LT2E06N 01N 2007

Information about LT2E06N 01N 2007

Published on July 9, 2007

Author: Zinc

Source: authorstream.com

Content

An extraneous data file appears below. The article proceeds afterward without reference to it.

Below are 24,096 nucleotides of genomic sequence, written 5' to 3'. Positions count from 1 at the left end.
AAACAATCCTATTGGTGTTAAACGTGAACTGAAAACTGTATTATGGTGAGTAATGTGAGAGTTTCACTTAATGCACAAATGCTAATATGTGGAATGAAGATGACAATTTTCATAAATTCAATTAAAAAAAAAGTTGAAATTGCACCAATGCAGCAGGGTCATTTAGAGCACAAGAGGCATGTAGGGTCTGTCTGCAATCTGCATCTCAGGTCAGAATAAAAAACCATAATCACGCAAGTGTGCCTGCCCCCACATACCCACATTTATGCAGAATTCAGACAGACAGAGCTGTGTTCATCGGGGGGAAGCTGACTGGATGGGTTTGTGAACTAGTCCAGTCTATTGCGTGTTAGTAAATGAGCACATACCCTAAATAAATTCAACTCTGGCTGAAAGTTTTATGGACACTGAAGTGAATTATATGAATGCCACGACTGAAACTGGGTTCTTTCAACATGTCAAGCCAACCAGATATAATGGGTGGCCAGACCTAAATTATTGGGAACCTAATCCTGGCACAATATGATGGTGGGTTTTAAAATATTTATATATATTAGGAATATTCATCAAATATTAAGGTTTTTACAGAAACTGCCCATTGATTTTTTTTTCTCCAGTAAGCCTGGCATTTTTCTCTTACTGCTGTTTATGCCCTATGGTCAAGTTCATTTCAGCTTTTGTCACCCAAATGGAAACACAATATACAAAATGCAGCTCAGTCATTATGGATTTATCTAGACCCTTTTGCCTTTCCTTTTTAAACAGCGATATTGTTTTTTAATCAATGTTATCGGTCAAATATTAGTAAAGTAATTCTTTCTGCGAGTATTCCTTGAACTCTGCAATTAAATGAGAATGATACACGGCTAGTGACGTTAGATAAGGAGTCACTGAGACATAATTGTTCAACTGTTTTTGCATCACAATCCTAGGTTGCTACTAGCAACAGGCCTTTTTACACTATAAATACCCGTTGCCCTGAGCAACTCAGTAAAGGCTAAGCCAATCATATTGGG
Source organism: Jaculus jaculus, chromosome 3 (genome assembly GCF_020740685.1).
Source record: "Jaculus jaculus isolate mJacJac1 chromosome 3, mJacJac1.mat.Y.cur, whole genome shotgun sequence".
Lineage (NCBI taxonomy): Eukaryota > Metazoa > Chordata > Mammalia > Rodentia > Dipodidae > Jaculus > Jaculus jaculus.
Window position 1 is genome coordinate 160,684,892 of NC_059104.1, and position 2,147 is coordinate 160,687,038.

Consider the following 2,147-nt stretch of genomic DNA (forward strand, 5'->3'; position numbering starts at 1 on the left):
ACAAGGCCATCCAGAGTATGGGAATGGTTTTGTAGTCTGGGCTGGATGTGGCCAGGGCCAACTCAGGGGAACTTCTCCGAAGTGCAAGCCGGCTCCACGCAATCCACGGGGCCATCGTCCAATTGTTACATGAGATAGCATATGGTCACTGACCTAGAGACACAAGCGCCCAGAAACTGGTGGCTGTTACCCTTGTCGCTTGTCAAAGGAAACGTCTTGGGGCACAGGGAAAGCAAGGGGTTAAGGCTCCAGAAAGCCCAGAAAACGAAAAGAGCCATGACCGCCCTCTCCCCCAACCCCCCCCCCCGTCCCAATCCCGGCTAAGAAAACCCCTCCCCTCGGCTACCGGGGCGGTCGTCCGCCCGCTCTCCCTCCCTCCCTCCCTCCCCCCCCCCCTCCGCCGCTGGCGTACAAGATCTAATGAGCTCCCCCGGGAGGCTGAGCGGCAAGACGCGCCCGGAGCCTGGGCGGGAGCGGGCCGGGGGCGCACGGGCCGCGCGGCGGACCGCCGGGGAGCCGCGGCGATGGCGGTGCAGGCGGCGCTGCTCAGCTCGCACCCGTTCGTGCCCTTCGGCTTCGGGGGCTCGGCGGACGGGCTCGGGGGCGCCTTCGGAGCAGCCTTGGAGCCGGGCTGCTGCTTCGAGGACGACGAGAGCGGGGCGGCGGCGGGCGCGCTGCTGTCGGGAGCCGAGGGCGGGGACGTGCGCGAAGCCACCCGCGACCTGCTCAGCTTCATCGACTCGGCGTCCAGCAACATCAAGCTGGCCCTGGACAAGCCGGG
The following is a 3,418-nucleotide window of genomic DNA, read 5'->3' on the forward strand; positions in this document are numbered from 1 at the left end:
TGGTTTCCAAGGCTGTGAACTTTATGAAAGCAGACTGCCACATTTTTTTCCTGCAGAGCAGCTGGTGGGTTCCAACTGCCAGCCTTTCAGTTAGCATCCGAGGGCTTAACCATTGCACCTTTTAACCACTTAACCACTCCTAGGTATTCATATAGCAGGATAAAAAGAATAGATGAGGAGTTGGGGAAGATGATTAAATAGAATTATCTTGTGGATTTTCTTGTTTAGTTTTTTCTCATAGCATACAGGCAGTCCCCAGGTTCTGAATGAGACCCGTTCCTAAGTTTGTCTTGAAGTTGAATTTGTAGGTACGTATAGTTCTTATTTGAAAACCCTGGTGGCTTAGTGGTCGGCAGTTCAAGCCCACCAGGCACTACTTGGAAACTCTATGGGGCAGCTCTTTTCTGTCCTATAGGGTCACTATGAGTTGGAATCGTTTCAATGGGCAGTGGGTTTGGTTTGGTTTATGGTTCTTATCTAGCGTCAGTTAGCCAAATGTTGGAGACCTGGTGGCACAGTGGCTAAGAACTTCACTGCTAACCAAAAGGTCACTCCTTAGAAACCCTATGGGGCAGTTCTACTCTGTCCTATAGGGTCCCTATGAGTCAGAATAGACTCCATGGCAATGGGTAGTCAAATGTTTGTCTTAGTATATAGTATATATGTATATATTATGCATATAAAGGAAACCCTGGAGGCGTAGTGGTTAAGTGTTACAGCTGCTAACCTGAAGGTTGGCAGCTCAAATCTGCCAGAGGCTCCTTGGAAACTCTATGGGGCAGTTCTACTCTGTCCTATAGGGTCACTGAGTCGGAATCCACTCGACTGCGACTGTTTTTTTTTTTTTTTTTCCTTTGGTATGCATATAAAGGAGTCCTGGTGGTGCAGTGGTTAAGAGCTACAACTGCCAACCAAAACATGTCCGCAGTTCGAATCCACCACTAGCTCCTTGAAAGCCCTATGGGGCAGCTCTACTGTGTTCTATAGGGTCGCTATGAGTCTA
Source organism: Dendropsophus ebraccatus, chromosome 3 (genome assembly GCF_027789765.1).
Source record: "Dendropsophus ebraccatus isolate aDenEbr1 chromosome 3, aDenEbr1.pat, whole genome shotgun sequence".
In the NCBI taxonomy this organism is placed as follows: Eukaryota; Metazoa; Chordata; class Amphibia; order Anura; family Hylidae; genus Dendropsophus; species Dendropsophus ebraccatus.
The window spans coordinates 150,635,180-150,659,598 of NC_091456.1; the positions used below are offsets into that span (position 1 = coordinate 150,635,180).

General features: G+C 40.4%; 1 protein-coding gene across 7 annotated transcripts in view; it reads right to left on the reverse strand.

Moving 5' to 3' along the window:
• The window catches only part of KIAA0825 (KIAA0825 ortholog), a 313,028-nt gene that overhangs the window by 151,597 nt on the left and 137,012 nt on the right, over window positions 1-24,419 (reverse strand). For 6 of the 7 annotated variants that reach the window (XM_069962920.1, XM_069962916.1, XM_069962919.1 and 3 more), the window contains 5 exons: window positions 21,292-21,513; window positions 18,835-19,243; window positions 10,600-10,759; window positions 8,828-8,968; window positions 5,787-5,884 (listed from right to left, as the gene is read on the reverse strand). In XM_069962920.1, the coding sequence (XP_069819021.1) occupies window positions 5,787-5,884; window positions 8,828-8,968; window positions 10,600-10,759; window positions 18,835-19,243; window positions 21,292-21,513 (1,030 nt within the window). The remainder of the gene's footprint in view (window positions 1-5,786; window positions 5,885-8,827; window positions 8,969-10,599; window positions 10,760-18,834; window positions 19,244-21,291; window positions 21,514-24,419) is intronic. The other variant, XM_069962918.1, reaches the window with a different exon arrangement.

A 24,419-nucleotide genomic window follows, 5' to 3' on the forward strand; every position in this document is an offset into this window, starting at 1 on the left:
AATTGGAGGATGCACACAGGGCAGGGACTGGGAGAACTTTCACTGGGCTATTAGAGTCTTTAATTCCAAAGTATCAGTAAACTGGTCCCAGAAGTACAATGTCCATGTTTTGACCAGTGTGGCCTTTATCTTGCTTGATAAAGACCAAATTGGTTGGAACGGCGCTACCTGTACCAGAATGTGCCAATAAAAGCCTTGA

LT2E06NSports Management:  LT2E06N Sports Management Introduction to the Module Module aims:  Module aims To develop students’ awareness of the underpinning principles and practical applications of different sports management approaches To identify key issues surrounding the design, planning and management of a range of contrasting sports facility types located in different provider sectors Module aims:  Module aims To explore the relationship between sports management and sports development To achieve an overview of relevant structures and relationships in the governance, administration and organisation of sport, both amateur and professional To consider selected aspects of the commercialisation of sport, including media relationships, audience development, and the role and influence of sponsorship What will we cover?Module Syllabus:  What will we cover? Module Syllabus Management approaches in sport Growth of professional sport Planning for sports provision Levels of provision Diversity of design Operational requirements of specialist facility types Meeting specific needs – health and safety, spectator capacity, crowd control, equity issues Facility programming Sports development in a management context Management of outreach and fieldwork programmes Performance measurement and evaluation What are we expected to know?Learning outcomes:  What are we expected to know? Learning outcomes Be able to identify contrasting approaches to sports management, and analyse their defining features Appreciate the importance of design issues – and the need for effective, consultative partnership between users, providers, planners and designers of sports facilities What are we expected to know?Learning outcomes:  What are we expected to know? Learning outcomes Be able to apply this knowledge to the critical analysis of selected case studies drawn from a diverse range of recreational contexts and facility types (including influences of international practice) Outline contrasting models of the sports development process, and evaluate their relationship to sports management (in both amateur and professional contexts) Module assessmentThere are two components of assessment::  Module assessment There are two components of assessment: An analytical case-study of the management, programming and development of a real sports facility, taken from a list of selected types CW1 Week 8 (28 Mar) No set word limit An essay on a set topic in sports management (you will be given a choice of options) CW2 Week 12 (9 May) 2,000 words Recommended textbooks:  Recommended textbooks Watt, D C (2003) 'Sports Management and Administration' London: Routledge. 2nd edn. Robinson, L (2004) 'Managing Public Sport and Leisure Services' London: Routledge. Beech, J. and Chadwick, S. (ed) (2004) 'The Business of Sport Management' London: Prentice Hall. LT2E06NSports Management:  LT2E06N Sports Management Lecture 1 Sport and its Delivery Recap – the nature of sport and recreation (LT1001N, LT1008):  Recap – the nature of sport and recreation (LT1001N, LT1008) SPORT Inherently competitive Definite rules Organised structure Substantial dependence on successful outcome – winning! RECREATION Less competitive Informal, relaxed Social dimension predominates Broader range of forms Emphasis on participation and enjoyment by all Defining sportCouncil of Europe, European Sports Charter (1993):  Defining sport Council of Europe, European Sports Charter (1993) ‘Sport means all forms of physical activity which, through casual or organised participation, aim at expressing or improving physical fitness and mental well-being, forming social relationships or obtaining results in competition at all levels’. Interpretation (Sport England)‘The Value of Sport’ (1999):  Interpretation (Sport England) ‘The Value of Sport’ (1999) ‘This is a wide definition of sport that extends far beyond traditional team games to incorporate individual sport and fitness-related activities such as aerobics and certain dance activities, as well as recreational activities such as long walks and cycling. It extends from casual and informal participation to more serious organised club sport, and for the minority involves complete commitment in pursuit of the highest levels of excellence at Olympic and World level. This wide and inclusive definition of sport extends its relevance to the whole population and its value as a significant player in the broader social agenda’. Council of Europe, European Sports Charter (1993)Recognises four distinct categories::  Council of Europe, European Sports Charter (1993) Recognises four distinct categories: Competitive games and sports Outdoor pursuits Aesthetic movement Conditioning activities Competitive games and sports:  Competitive games and sports Characterised by the acceptance of rules and responses to opposing challenge Team or individual Inherently competitive against others Traditional ‘sport’ Outdoor pursuits:  Outdoor pursuits Participants seek to negotiate some particular ‘terrain’ Open country, forest, mountain, stretch of water or sky Challenges derived from manner of negotiation adopted Modified by particular terrain selected and the conditions of wind and weather prevailing Competition against medium as well as (instead of) against individuals / teams Aesthetic movement:  Aesthetic movement Activities in the performance of which the individual looks within themselves Responds to the sensuous pleasure of patterned bodily movement, (‘kinaesthetic pleasure’) e.g.: Dance Figure skating Rhythmic gymnastics Recreational and synchronised swimming Conditioning activity:  Conditioning activity Forms of exercise or movement Undertaken less for any immediate sense of kinaesthetic pleasure than for: Long term effects the exercise may have in: Improving or maintaining physical working capacity (strength, flexibility, endurance) Improving appearance (body image) Rendering subsequently a sense of general well-being The benefits of sport and recreation:  The benefits of sport and recreation DIRECT BENEFITS Economic benefits – to countries, cities and regions Contributes to urban regeneration Improves health, productivity and quality of life for individuals and communities INDIRECT BENEFITS (‘Externalities’) Savings in the costs of health care Leads to a reduction in crime and vandalism Offers a source of national pride and well-being Local environmental benefits Changed city or community image Increased inward investment Some recent changes in sport and recreation(after Holt and Mason, 2000):  Some recent changes in sport and recreation (after Holt and Mason, 2000) Affluence, choice and diversity - many new sporting forms Move towards a commercial and meritocratic model (ability and income rather than class) Democratizing of the elite ‘Yuppification’ of sport Greater female participation Growth in casual recreation Regionalism, yet globalisation Intense media interest Focus on excellence Multiculturalism in sport Commodification of professional sport - growth of the sports industry Increasing economic value of sport(Data source: University of Sheffield):  Increasing economic value of sport (Data source: University of Sheffield) UK consumer expenditure on sport has doubled in the past 10 years Total consumer expenditure on sport in the UK in 2000 was about £15.5 billion Total consumer expenditure on sports goods in the UK in 2000 was about £6 billion Employment in the sports sector is growing, and amounts to about 460,000 people or 1.7% of total employment Increasing economic value of sport:  Increasing economic value of sport Sports Tourism - UK Sports Tourism market value estimated at around £1.5 billion in 1995 (Source: Sports Council, 1997) Sports Tourism worldwide – equivalent to some 32% of global tourism outputs, or $2.3 trillion (Source: Sports Tourism International Council, 2003) Sports Sponsorship growing at 10% p.a., and in UK alone worth £400 million in 2000 (Source: Keynote, 2001) Managerial change:  Managerial change These changes in sport itself have been accompanied by changes in the nature of its management Emergence of 'new managerialism' - efficient, accountable (Robinson, 2004) Driven by objectives, plans, budgets, performance indicators, and quality standards Benchmarking carried out against business standards to evaluate performance Managerial change:  Managerial change ‘The Challenge of Change’ - managers who are prepared to facilitate change, rather than resisting it Individual performance reviews, intended to ensure that staff focus upon agreed objectives A concern for the customer, rather than with the service – ‘customer centrality’ The provision and delivery of sport:  The provision and delivery of sport Sporting facilities and opportunities are provided in the context of a ‘mixed economy’ Public sector, private (commercial) sector and voluntary sector providers all contribute Partnership arrangements (Simmonds, 1994) are increasingly common New forms of organisation (trusts, provident institutions, management buy-outs) have emerged Local authorities have increasingly become facilitators rather than direct providers Next week:  Next week We will explore how recreational demand can be assessed and how it is best met Lecture 2 – 'Sports Facility Management 1. Planning for Sports Provision' Suggested Reading:  Suggested Reading Watt, D.C. (2003) ‘Sports Management and Administration’ Chaps 1-3 (set book) DCMS Strategy Unit (2002) 'Game Plan: A strategy for delivering government’s sport and physical activity objectives' London: DCMS http://www.number10.gov.uk/su/sport/report/01.htm Simmonds, B (1994) 'Developing Partnerships in Sport and Leisure – a practical guide' Harlow: Longman